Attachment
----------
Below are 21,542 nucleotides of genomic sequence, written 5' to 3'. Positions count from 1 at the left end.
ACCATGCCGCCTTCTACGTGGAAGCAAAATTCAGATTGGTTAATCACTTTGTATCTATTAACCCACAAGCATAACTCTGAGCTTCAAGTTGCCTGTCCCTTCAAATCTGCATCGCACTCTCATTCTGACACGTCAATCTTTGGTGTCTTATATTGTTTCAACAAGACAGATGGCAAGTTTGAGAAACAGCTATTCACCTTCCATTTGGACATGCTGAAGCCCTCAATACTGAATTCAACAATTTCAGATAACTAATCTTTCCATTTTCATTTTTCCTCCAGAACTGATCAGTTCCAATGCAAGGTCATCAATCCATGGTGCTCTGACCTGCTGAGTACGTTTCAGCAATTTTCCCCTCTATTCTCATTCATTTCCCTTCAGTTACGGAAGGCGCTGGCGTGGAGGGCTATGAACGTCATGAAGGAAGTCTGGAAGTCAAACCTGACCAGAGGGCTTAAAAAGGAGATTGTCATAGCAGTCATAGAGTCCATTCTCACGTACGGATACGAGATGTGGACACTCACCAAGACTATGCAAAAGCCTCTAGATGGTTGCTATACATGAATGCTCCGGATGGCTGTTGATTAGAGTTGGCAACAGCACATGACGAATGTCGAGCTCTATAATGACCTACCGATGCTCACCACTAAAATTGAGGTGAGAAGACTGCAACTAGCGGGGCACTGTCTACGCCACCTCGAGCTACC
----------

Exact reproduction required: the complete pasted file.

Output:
Below are 21,542 nucleotides of genomic sequence, written 5' to 3'. Positions count from 1 at the left end.
ACCATGCCGCCTTCTACGTGGAAGCAAAATTCAGATTGGTTAATCACTTTGTATCTATTAACCCACAAGCATAACTCTGAGCTTCAAGTTGCCTGTCCCTTCAAATCTGCATCGCACTCTCATTCTGACACGTCAATCTTTGGTGTCTTATATTGTTTCAACAAGACAGATGGCAAGTTTGAGAAACAGCTATTCACCTTCCATTTGGACATGCTGAAGCCCTCAATACTGAATTCAACAATTTCAGATAACTAATCTTTCCATTTTCATTTTTCCTCCAGAACTGATCAGTTCCAATGCAAGGTCATCAATCCATGGTGCTCTGACCTGCTGAGTACGTTTCAGCAATTTTCCCCTCTATTCTCATTCATTTCCCTTCAGTTACGGAAGGCGCTGGCGTGGAGGGCTATGAACGTCATGAAGGAAGTCTGGAAGTCAAACCTGACCAGAGGGCTTAAAAAGGAGATTGTCATAGCAGTCATAGAGTCCATTCTCACGTACGGATACGAGATGTGGACACTCACCAAGACTATGCAAAAGCCTCTAGATGGTTGCTATACATGAATGCTCCGGATGGCTGTTGATTAGAGTTGGCAACAGCACATGACGAATGTCGAGCTCTATAATGACCTACCGATGCTCACCACTAAAATTGAGGTGAGAAGACTGCAACTAGCGGGGCACTGTCTACGCCACCTCGAGCTACC